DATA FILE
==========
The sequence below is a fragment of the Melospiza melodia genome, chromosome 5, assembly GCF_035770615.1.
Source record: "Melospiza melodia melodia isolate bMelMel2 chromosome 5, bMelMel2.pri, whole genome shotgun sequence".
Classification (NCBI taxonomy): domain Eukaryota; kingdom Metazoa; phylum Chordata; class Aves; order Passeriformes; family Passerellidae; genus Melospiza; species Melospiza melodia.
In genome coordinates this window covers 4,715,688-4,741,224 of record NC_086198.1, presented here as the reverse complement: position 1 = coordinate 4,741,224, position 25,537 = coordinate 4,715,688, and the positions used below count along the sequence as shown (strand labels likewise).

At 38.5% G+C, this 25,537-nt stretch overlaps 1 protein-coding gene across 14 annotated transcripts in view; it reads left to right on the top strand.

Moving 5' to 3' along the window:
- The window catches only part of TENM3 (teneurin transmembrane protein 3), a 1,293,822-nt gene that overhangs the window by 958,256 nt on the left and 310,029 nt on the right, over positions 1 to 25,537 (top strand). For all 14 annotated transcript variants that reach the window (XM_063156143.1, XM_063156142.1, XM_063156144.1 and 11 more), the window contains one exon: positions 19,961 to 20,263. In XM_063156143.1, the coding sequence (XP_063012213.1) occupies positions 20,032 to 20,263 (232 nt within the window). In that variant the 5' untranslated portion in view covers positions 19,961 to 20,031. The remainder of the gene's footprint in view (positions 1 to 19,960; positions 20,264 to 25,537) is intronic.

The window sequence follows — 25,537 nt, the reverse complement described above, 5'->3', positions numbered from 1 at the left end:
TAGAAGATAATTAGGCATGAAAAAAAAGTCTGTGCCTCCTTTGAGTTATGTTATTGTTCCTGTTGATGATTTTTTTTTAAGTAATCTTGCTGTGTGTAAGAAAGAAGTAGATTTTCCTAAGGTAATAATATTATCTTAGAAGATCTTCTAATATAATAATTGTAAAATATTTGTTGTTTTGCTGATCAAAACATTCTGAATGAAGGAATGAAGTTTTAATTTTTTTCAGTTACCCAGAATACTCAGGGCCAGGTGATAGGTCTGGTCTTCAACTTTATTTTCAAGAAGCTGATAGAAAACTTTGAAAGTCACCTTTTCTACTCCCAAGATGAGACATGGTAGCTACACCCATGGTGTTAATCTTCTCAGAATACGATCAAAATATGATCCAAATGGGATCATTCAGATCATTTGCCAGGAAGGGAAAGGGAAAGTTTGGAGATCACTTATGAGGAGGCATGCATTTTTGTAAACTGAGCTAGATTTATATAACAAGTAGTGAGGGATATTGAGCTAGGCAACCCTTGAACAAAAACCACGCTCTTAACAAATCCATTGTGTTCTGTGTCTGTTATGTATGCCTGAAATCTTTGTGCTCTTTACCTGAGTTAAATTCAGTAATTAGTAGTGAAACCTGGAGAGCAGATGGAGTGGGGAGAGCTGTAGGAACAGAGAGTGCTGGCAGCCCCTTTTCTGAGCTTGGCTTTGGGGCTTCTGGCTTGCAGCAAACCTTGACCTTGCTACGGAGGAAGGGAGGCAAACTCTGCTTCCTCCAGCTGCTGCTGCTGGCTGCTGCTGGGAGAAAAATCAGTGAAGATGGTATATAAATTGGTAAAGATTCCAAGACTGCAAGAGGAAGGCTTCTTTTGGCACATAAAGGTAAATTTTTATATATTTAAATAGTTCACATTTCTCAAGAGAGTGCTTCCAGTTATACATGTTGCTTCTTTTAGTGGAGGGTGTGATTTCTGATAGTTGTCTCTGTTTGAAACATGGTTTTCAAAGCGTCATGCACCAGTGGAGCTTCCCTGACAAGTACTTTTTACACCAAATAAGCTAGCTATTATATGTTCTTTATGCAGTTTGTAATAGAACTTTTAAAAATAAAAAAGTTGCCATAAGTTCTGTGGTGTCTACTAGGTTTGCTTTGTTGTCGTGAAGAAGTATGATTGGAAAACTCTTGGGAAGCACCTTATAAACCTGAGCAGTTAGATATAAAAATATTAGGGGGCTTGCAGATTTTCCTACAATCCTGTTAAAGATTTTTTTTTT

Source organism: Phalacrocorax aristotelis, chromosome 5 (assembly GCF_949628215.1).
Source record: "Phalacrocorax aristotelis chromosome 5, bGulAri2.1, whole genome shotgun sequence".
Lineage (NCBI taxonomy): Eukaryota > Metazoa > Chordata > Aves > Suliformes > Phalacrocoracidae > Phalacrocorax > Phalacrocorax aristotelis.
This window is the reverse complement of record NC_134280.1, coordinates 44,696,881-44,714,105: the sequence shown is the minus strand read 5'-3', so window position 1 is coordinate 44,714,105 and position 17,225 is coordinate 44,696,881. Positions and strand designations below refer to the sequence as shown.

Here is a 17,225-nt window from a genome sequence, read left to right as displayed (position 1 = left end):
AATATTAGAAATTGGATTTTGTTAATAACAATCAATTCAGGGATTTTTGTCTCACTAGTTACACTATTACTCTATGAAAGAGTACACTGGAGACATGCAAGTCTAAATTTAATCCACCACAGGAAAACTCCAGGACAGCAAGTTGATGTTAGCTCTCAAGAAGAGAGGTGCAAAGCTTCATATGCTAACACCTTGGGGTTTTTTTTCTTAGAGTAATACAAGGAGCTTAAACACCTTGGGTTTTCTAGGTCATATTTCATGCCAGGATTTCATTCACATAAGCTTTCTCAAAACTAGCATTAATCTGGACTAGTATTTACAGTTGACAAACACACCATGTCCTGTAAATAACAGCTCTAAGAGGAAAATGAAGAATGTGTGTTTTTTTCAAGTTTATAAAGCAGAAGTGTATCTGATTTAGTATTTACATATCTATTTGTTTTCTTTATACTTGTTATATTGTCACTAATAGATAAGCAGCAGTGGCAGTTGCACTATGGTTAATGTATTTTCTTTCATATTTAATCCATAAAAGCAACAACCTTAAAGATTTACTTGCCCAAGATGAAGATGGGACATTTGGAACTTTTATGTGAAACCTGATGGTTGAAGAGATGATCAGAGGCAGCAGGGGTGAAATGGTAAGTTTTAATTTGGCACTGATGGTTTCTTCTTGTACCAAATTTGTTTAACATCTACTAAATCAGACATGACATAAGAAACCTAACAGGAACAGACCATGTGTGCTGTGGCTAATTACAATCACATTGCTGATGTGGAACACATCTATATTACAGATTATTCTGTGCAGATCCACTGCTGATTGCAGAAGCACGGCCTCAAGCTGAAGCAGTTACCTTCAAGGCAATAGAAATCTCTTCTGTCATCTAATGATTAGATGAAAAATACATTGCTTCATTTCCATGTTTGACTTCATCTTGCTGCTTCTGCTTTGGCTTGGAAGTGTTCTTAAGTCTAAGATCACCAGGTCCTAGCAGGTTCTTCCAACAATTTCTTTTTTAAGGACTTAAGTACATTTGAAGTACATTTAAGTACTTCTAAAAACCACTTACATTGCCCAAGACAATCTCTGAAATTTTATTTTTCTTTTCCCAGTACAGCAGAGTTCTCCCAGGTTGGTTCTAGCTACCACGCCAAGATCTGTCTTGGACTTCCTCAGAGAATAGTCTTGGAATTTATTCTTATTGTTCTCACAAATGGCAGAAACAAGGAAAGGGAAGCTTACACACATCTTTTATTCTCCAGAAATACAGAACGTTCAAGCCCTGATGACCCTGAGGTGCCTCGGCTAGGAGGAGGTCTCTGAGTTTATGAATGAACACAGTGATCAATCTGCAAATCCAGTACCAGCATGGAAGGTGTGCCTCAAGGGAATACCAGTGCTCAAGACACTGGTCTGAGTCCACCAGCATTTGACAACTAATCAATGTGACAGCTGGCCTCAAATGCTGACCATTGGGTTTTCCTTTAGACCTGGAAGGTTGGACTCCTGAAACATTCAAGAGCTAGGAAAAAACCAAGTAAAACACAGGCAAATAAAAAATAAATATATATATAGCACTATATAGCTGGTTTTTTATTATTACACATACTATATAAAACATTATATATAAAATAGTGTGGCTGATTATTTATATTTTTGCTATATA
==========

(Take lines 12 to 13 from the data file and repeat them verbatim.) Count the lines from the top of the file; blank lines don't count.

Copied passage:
Lineage (NCBI taxonomy): Eukaryota > Metazoa > Chordata > Aves > Suliformes > Phalacrocoracidae > Phalacrocorax > Phalacrocorax aristotelis.
This window is the reverse complement of record NC_134280.1, coordinates 44,696,881-44,714,105: the sequence shown is the minus strand read 5'-3', so window position 1 is coordinate 44,714,105 and position 17,225 is coordinate 44,696,881. Positions and strand designations below refer to the sequence as shown.